One so-called tour suggests things to do in Williamsburg, Brooklyn, during the interminably long wait for your table at a trendy brunch place—like going to get coffee at a nearby café.
I think a better thing to do in that hour would be to buy a different magazine.
Also there’s a “30 Rock” themed “tour,” which, apart from telling you that the building known as “30 Rock” is located at 30 Rockefeller Plaza, tells you to go to Penn Station and a Duane Reade store, along with a bunch of other mundane places that have absolutely nothing to do with the TV show, except that the article’s fabricators have surmised that certain “30 Rock” characters, due to their quirky predilections, maybe would “go to there”: a random jewelry store, a seedy strip club that’s sort of nearby, a comic book store that sort of isn't.
Now, if I had just arrived, hypothetically, by train in New York City for a few days’ vacation, and, being a big fan of Jack McBrayer (a.k.a. Kenneth the Page), who’s featured on the cover, paid the actual $4 for a copy of Time Out, with its promise of fun stuff to do and a huge banner sized proclamation of “GREAT WALKS,” and decided to embark upon the “30 Rock Walk,” and found myself led back to Penn Station—the notoriously bland rail terminal that I had just hypothetically crawled out of—and “Lace Gentlemen’s Club,” and a drug store that anyone who lives in NYC wishes to do their business in and get out of as quickly as humanly possible, well, first I would kick myself for not having read the article through ahead of time and booking a horse-drawn carriage to shuttle me around to all the stops (also TV themed, of course, with “Babbo” of Sex and the City fame as my personal chauffeur); and then, well, after that I would be really, really angry. Like so angry that I would want my four dollars back. So angry about my four dollars that I would write a letter to Time Out New York that was so concise and cleverly vitriolic that not only would it not require any editing for length and clarity, but it would be chosen as the Letter of the Week, resulting in me winning the Time Out guide of my choice, which I can only hope would include equally well thought out walking tours of some other city.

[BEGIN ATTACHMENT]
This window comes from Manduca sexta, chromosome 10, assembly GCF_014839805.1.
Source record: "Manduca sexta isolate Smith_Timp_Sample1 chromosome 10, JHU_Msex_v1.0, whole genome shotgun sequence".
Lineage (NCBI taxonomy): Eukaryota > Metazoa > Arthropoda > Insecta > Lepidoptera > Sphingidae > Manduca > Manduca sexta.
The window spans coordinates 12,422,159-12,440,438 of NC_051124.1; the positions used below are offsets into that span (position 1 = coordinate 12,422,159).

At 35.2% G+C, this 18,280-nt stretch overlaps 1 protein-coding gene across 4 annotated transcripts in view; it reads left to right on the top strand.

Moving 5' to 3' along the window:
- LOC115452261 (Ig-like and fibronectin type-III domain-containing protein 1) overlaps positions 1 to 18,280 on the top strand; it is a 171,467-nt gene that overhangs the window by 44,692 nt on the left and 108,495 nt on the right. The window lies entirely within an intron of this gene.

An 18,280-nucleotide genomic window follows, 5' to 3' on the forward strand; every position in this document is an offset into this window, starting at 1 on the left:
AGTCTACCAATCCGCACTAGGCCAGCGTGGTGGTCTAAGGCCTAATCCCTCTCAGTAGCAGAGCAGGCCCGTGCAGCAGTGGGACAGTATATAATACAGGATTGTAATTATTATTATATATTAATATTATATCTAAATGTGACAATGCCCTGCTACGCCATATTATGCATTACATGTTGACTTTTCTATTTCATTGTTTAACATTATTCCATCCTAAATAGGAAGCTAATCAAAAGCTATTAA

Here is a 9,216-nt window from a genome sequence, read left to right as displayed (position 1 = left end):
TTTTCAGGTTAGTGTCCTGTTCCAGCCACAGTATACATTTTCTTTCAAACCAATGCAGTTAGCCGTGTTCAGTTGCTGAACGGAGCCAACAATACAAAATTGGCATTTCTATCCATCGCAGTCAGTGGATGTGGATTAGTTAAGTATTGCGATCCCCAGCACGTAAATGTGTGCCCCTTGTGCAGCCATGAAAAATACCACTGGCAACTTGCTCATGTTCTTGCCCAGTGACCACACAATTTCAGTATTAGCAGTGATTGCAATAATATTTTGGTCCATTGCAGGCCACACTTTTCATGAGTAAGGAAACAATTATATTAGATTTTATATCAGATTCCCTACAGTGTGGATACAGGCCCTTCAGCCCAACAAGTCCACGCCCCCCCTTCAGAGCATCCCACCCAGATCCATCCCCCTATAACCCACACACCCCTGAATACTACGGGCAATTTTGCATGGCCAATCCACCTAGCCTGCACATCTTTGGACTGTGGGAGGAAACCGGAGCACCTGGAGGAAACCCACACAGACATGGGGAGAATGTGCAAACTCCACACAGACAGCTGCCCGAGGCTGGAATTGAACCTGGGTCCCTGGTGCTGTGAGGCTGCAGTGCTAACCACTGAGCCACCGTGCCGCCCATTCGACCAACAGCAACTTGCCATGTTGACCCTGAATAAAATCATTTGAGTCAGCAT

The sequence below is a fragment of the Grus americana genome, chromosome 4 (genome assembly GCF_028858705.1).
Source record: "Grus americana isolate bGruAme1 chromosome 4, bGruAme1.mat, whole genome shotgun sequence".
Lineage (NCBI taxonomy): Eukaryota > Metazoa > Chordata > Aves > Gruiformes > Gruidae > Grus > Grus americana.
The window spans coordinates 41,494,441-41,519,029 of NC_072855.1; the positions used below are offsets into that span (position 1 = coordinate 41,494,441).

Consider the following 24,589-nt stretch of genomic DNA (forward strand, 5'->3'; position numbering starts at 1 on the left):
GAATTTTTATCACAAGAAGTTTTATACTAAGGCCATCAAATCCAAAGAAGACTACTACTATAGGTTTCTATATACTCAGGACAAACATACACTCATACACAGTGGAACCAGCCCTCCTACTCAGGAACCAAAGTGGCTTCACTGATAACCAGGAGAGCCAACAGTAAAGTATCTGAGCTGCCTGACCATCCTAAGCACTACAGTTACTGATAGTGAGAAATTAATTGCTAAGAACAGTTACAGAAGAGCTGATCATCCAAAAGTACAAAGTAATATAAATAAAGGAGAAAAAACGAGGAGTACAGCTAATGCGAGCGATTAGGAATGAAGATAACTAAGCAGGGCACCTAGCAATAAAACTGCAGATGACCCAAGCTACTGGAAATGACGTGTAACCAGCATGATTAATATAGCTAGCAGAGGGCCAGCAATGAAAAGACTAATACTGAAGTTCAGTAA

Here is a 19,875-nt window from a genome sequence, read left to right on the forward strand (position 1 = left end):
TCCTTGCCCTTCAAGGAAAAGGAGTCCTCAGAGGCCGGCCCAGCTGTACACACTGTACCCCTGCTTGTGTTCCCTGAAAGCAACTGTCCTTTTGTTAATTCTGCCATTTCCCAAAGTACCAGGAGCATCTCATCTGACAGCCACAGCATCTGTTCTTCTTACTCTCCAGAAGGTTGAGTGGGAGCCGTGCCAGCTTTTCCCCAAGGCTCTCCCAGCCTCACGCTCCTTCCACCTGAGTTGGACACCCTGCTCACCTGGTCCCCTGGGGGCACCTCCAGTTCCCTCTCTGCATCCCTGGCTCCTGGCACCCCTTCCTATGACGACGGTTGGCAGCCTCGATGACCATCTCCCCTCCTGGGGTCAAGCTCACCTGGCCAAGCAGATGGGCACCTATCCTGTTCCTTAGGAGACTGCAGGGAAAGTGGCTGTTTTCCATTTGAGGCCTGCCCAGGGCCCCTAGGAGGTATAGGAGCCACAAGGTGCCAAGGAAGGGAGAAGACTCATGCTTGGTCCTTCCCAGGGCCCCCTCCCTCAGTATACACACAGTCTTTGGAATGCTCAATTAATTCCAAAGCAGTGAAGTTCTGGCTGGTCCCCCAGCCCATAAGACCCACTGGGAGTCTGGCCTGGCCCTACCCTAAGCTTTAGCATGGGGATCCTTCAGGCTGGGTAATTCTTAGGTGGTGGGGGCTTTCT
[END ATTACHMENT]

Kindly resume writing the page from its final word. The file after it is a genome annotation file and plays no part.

Ironically, as you can also see on the letters page, some reader was quite pleased with the quality of journalism that went into a previous article about companies that provide, of all things, walking tours, but unsurprisingly the rest of the missives go on to detail the typical failure of Time Out to present readers with anything new or insightful. Really, taking suggestions from Time Out about things to do in NYC is about as helpful as asking BMI-challenged runway models for advice on healthy eating.
If for some reason you want to know about the rest of the walking tours, you'll have to find your own copy of Time Out on a bathroom floor somewehereI had to drop out halfway through the article. You see, the iron-clad lining in my small intestine was wearing through and needed re-cladding, and both my internal medicine specialist and my plumber were unavailable. In the meantime, I'll be back at my usual sidewalk table at Caffe Reggio (119 MacDougal St between Minetta Ln and W 3rd St), reading the Voice (free) and spending my weekly entertainment budget ($4) on espressos, which I'll sip leisurely, with my ink-stained pinky pointing contentedly skyward.